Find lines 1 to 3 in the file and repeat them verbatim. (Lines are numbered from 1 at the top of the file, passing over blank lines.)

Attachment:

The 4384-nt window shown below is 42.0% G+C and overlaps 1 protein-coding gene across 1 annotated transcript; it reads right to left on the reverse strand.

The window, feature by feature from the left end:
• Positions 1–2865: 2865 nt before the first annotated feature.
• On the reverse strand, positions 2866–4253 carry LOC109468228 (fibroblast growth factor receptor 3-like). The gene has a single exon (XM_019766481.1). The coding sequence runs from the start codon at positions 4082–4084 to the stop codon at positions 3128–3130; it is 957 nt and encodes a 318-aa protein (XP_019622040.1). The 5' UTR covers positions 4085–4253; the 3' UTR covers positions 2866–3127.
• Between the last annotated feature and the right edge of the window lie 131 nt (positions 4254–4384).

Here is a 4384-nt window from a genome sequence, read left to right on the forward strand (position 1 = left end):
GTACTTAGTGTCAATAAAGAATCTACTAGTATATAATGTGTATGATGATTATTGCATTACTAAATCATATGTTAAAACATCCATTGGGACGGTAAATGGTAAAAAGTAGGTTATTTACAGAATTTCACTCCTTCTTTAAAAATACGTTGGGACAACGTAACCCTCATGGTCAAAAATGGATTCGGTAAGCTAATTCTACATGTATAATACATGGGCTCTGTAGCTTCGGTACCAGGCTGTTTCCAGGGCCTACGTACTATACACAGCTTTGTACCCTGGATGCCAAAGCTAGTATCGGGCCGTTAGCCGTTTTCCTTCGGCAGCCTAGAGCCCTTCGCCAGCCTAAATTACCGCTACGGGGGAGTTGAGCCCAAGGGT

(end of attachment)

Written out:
The 4384-nt window shown below is 42.0% G+C and overlaps 1 protein-coding gene across 1 annotated transcript; it reads right to left on the reverse strand.

The window, feature by feature from the left end:
• Positions 1–2865: 2865 nt before the first annotated feature.